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Saturday, September 12, 2009

HOM: Rimfire Romance II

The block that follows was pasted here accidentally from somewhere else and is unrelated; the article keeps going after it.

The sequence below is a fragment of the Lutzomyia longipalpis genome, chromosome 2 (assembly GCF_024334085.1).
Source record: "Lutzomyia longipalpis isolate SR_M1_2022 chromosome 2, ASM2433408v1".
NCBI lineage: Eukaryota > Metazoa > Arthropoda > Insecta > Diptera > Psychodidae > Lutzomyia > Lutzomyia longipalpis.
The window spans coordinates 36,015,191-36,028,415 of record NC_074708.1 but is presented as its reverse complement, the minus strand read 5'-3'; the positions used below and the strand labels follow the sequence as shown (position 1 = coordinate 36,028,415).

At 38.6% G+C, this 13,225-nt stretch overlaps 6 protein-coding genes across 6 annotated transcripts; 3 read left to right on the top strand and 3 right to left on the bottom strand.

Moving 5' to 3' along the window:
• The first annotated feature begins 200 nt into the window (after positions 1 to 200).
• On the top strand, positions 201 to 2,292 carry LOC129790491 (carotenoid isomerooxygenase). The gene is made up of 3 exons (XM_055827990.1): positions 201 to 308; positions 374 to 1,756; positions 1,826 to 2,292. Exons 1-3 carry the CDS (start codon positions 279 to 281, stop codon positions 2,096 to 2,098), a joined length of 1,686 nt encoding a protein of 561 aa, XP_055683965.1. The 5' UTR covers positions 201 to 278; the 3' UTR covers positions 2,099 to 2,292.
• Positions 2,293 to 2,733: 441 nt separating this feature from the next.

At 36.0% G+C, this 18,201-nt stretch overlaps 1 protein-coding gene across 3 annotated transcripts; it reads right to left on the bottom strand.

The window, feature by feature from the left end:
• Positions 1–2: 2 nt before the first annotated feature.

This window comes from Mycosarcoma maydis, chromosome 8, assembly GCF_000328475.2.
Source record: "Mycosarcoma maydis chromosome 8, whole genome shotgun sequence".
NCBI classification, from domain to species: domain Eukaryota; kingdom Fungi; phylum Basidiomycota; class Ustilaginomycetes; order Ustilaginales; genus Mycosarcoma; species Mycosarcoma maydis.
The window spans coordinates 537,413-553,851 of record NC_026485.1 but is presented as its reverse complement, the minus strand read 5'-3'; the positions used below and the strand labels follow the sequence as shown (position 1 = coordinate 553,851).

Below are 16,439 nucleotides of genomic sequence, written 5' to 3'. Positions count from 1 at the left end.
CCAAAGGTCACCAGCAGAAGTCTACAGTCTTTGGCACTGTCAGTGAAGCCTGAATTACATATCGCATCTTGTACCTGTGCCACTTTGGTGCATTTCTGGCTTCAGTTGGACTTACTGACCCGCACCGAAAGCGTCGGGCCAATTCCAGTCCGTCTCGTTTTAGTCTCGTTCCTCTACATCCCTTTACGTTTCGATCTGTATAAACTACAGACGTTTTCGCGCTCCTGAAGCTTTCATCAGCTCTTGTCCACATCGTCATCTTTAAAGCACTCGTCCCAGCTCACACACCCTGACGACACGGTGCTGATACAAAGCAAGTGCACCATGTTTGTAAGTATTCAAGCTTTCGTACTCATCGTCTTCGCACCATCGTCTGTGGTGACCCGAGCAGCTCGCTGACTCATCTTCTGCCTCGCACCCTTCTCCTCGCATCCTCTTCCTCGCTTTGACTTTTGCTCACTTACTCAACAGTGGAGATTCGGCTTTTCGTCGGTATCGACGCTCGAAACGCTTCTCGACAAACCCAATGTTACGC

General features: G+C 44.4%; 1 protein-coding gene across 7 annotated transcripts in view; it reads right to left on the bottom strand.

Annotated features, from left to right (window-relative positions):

When Mom remarried a few years later, one of the things her new husband brought to the farm with him was an old bolt-action single-shot .22, a model 68 Winchester, the peep-sighted and less-common variant of the popular model 67. It occupied the spot most farm guns did in those days, just inside the kitchen closet, handy for use. Dad was like many of the farmers then: a gun was a tool, like a hammer or saw, to be treated with respect and used carefully when needed. The "ammo du jour" of most of the farms was the little .22 short, usually of the Winchester / Western persuasion, though for shooting gophers (Columbian Ground Squirrels) they often opted for the hollow-point version. My step-dad gave up on .22 shorts after the night he wounded a skunk that was raiding the chicken pen. The one cartridge he could find didn't do the job and he ended up killing it with a shovel. After a tomato juice bath and the ceremony of permanently burying his favorite slippers he headed into town to stock up on Long Rifle ammo. For the rest of the summer both he and the yard reminded us of the episode whenever the humidity was high. TBC (Me) (Blacktail Books)